Sensory deprivation, out of time and perception recall
Type of Spiritual Experience
There may also be some element of the fact that all pain appeared to be exaggerated in SD.
Dr Jack Vernon undertook a series of controlled experiments in a specially made ‘dark room’. A large soft king sized bed was provided to minimise the sensation of touch. Clearly this was one sense not eliminated, but as this sensation did not change throughout the experiment as most subjects tended to lie fairly still, there was in a sense no stimulus, as generally our nerves measure change of stimulus, rather than the continual monitoring of a uniform stimulus.
The dark room was completely sound proofed and completely dark, however, the research subjects knew that there was a toilet they could go to in the room. Taste sensation was not eliminated as the subjects were provided with a cold box with food [mostly sandwiches and soup]. There was also a ‘panic button’ provided, so that if they felt they could endure no more they could ask to be removed, although the door was not locked and in fact they could walk out at any time. The research subjects were nearly all male and post graduate students at the university [Princeton].
“Our subjects were volunteers who could leave the chamber at will. They underwent no physical hardships, the period of confinement was short and the experience not fear arousing”
In effect, the experiments measured benign partial sensory deprivation.
A description of the experience
Inside the Black Room – Dr Jack Vernon
One subject ….started out in the usual manner by sleeping for the better part of the first day of confinement. Upon awakening he ate and noted that he felt good, perhaps too good, considering the conditions. He more or less "settled back" to see what S.D. was like and was pleased to discover that he could “smile at the darkness." He then dropped off for what he estimated was a short nap.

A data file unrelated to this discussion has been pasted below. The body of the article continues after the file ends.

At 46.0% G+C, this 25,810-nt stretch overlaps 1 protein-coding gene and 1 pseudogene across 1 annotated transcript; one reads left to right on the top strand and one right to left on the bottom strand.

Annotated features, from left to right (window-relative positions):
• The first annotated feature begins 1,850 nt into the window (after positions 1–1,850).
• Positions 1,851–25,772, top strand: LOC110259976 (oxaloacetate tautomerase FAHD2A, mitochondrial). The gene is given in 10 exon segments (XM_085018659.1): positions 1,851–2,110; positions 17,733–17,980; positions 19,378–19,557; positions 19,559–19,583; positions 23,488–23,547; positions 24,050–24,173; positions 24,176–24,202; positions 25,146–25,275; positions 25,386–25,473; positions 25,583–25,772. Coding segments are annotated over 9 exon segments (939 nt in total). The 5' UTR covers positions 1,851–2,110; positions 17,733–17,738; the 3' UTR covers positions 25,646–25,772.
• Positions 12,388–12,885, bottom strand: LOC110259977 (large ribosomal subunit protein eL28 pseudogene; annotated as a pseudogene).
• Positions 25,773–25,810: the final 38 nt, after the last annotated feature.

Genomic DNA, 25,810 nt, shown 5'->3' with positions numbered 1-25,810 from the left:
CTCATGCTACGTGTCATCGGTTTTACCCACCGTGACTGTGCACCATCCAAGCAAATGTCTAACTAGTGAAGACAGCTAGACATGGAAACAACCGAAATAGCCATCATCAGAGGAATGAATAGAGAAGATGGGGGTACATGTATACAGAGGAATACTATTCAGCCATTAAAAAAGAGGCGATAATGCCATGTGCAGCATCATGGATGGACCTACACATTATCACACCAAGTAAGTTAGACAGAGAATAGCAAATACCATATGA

When he awoke he was suddenly and persistently concerned with time. He became obsessed with the idea that he was losing all sense of time. By this he did not mean clock time; he meant the more general sensation of passing through time-from childhood to adulthood. His obsession led him to fear that he might somehow reverse the process and return to childhood.
Apparently his childhood had been so difficult that he found even memories of it most undesirable. During confinement he had almost incessant and very vivid childhood memories. He stated that these were very unpleasant, but he would not tell what they were. The last one he recalled during S.D. he related, and, though it was not at all dramatic, it was disturbing enough to drive him out of confinement.
As a child he had often awakened in the dead of night with a stomach-ache, and he remembered that these occurrences caused a great deal of anguish for him.
In S.D., where it was perpetually the dead of night, he awoke with a mild stomach-ache that was accompanied by the kind of anguish that he had not known since childhood. When this happened he decided that it was time to leave S.D. Yet, like many others, he had difficulty in bringing himself to push the release button.
The source of the experienceScientist other
Concepts, symbols and science items
Perceptions - accessing perceptions
Perceptions and memory